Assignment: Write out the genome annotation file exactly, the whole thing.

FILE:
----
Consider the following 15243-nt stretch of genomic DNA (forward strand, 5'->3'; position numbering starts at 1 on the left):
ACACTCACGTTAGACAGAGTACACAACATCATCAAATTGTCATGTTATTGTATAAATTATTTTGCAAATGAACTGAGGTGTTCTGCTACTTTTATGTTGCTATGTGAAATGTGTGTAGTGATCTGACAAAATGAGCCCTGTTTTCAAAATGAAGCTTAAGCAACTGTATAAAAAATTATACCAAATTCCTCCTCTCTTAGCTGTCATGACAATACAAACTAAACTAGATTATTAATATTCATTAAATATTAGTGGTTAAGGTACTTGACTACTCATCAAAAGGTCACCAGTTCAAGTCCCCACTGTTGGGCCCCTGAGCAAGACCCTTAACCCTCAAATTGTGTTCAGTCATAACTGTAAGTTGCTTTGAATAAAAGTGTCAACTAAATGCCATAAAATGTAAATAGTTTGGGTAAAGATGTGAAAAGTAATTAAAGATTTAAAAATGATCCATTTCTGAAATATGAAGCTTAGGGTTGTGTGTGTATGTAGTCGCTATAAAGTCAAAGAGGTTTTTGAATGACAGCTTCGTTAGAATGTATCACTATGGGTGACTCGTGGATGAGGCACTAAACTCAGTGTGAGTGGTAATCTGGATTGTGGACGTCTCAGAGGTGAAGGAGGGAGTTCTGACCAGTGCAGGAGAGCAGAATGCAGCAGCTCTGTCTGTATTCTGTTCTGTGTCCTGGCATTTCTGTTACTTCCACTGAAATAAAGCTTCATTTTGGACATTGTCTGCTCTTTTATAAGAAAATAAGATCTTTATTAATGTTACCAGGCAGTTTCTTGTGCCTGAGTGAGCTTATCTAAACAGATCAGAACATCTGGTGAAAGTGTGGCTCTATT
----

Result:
Consider the following 15243-nt stretch of genomic DNA (forward strand, 5'->3'; position numbering starts at 1 on the left):
ACACTCACGTTAGACAGAGTACACAACATCATCAAATTGTCATGTTATTGTATAAATTATTTTGCAAATGAACTGAGGTGTTCTGCTACTTTTATGTTGCTATGTGAAATGTGTGTAGTGATCTGACAAAATGAGCCCTGTTTTCAAAATGAAGCTTAAGCAACTGTATAAAAAATTATACCAAATTCCTCCTCTCTTAGCTGTCATGACAATACAAACTAAACTAGATTATTAATATTCATTAAATATTAGTGGTTAAGGTACTTGACTACTCATCAAAAGGTCACCAGTTCAAGTCCCCACTGTTGGGCCCCTGAGCAAGACCCTTAACCCTCAAATTGTGTTCAGTCATAACTGTAAGTTGCTTTGAATAAAAGTGTCAACTAAATGCCATAAAATGTAAATAGTTTGGGTAAAGATGTGAAAAGTAATTAAAGATTTAAAAATGATCCATTTCTGAAATATGAAGCTTAGGGTTGTGTGTGTATGTAGTCGCTATAAAGTCAAAGAGGTTTTTGAATGACAGCTTCGTTAGAATGTATCACTATGGGTGACTCGTGGATGAGGCACTAAACTCAGTGTGAGTGGTAATCTGGATTGTGGACGTCTCAGAGGTGAAGGAGGGAGTTCTGACCAGTGCAGGAGAGCAGAATGCAGCAGCTCTGTCTGTATTCTGTTCTGTGTCCTGGCATTTCTGTTACTTCCACTGAAATAAAGCTTCATTTTGGACATTGTCTGCTCTTTTATAAGAAAATAAGATCTTTATTAATGTTACCAGGCAGTTTCTTGTGCCTGAGTGAGCTTATCTAAACAGATCAGAACATCTGGTGAAAGTGTGGCTCTATT